NYS Eliminates Religious Exemption for Vaccinations: Agudath Israel Statement

Agudath Israel of America has previously described that, with a measles vaccination rate in NY Orthodox Jewish schools of 96%, vaccination is our “clear societal norm” and that “it is imperative to build on the Orthodox Jewish community’s already high vaccination rate.” It has also decried an anti-vaccination rally held amidst the outbreak, and the inflammatory and senseless musings shared therein.

Agudath Israel has proactively organized multiple, free vaccination clinics in Borough Park, Flatbush, and Williamsburg; placed full page educational advertisements in community magazines and newspapers; and partnered with the NYS and NYC Departments of Health to disseminate critical information to schools and parents describing best steps to prevent this disease. Our stance and actions on this issue have been clear.

That said, Agudath Israel views with concern the recent passage of a bill to eliminate the ability to file a religious exemption for vaccination to allow attendance in a New York State K-12 school. When Agudath Israel expressed this concern to the legislature, it emphasized that the First Amendment, and the sacrosanct constitutional principle of governmental aversion toward impinging on the free exercise of religion, is a cornerstone of our country. It is a principle that our constituents routinely rely upon to function as Orthodox Jews in America. Erosion of that – irrespective of whether it affects our immediate religious practice – sets a dangerous precedent.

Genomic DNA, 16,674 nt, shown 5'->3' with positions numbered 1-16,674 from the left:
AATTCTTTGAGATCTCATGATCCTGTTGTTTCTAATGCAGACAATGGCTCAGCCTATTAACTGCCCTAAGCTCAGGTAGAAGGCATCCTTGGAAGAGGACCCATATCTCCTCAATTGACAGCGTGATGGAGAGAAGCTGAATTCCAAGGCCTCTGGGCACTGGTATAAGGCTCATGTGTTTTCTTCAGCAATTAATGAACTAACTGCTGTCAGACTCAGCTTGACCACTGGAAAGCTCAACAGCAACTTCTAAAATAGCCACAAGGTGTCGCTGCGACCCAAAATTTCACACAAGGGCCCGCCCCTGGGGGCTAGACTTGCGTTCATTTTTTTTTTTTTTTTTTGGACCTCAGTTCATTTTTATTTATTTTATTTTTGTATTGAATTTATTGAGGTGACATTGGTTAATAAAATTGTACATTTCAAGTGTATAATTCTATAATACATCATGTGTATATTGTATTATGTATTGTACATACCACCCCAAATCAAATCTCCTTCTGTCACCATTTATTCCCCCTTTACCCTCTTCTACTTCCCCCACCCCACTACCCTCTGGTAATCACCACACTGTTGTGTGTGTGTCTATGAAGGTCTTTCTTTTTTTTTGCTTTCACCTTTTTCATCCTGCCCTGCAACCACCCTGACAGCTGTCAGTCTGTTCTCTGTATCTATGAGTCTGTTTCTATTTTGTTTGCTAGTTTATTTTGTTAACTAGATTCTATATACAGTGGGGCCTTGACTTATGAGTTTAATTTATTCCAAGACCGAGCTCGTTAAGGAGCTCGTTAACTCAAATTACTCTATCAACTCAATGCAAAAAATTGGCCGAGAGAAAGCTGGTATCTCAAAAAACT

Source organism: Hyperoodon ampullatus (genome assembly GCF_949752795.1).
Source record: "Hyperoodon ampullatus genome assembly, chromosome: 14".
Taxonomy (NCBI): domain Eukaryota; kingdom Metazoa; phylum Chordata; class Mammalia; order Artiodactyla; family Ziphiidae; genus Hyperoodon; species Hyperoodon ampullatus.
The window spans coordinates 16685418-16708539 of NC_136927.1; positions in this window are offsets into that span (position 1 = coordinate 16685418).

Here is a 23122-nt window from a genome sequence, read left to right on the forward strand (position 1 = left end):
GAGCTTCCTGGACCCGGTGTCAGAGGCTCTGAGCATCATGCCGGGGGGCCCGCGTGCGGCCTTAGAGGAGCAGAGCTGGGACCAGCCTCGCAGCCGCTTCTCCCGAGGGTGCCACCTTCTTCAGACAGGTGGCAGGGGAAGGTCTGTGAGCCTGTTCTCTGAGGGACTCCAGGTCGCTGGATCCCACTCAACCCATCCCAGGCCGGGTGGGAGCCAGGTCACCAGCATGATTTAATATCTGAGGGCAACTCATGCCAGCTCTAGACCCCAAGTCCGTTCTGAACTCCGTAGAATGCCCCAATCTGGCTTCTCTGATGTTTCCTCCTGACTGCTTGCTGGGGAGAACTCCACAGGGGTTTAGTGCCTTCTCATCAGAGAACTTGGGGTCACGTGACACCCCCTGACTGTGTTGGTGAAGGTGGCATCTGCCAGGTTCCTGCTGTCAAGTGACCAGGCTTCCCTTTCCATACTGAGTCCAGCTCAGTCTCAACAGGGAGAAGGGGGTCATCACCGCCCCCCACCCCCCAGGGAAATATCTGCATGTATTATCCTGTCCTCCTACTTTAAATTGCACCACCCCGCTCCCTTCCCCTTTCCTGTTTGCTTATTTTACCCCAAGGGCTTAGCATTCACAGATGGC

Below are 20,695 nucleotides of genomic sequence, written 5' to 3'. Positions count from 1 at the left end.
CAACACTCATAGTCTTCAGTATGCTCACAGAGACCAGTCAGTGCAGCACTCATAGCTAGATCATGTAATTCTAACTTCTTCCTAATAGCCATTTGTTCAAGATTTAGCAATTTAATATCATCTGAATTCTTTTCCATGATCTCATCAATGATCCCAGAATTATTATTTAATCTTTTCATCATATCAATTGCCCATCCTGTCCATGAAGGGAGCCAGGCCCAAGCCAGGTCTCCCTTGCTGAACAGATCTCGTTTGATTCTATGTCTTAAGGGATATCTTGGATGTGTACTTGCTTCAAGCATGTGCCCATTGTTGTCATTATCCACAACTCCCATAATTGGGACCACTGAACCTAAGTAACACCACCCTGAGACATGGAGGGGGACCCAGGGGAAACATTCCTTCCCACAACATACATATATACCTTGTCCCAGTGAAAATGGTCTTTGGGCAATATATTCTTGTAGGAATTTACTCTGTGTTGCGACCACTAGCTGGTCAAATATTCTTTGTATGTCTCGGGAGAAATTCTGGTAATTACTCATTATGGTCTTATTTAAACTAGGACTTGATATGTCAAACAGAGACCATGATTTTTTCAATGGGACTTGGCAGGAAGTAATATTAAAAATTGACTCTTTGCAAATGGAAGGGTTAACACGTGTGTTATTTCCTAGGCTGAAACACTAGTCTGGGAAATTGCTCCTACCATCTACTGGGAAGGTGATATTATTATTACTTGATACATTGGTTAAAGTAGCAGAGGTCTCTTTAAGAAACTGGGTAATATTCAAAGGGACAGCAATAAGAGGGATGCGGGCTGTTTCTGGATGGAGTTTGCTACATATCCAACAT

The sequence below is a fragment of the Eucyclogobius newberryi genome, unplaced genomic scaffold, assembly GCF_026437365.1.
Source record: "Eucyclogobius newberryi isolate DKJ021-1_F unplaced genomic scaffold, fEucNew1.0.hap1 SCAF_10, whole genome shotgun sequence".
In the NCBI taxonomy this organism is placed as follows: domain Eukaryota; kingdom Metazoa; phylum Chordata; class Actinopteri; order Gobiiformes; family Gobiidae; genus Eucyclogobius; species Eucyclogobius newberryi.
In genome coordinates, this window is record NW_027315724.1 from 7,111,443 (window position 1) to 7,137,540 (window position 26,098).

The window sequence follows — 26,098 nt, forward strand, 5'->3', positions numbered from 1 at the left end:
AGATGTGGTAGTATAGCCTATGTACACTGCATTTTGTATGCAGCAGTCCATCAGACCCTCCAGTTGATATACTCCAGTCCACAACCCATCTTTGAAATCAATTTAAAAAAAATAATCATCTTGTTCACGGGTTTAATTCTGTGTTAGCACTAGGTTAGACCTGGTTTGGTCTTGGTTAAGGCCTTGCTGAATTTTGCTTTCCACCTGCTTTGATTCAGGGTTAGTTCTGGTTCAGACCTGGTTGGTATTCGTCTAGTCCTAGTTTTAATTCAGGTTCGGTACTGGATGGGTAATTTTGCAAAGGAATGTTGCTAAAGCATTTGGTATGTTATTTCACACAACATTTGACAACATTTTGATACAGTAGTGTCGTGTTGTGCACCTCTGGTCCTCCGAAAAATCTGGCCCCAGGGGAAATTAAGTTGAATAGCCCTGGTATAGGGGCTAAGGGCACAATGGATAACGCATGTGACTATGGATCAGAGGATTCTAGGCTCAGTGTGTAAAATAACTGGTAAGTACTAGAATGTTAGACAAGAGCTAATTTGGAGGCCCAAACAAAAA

This is particularly true given that existing law already allowed religious exemptions to be revoked by the authorities in a time of outbreak; that this measure does nothing to address vaccination in preschool children, where the greatest vaccination lapses, and vast majority of cases, occurred; and neglects to add protective measures for overseas travel, the source of such non-native diseases. Moreover, the “anti-vax” movement, is a non-denominational, international phenomenon. Enhanced public vaccine and contagion education would have been a more comprehensive, long-term approach.

In short, with rates already high in most yeshivos, it is unclear if this reactive measure, if enacted last year, would have mitigated the current outbreak. With other less intrusive, and arguably more impactful measures available, it is our hope that lawmakers use their power in the future to negotiate the sometimes thorny terrain of balancing enhancing public health while preserving the integrity of free exercise.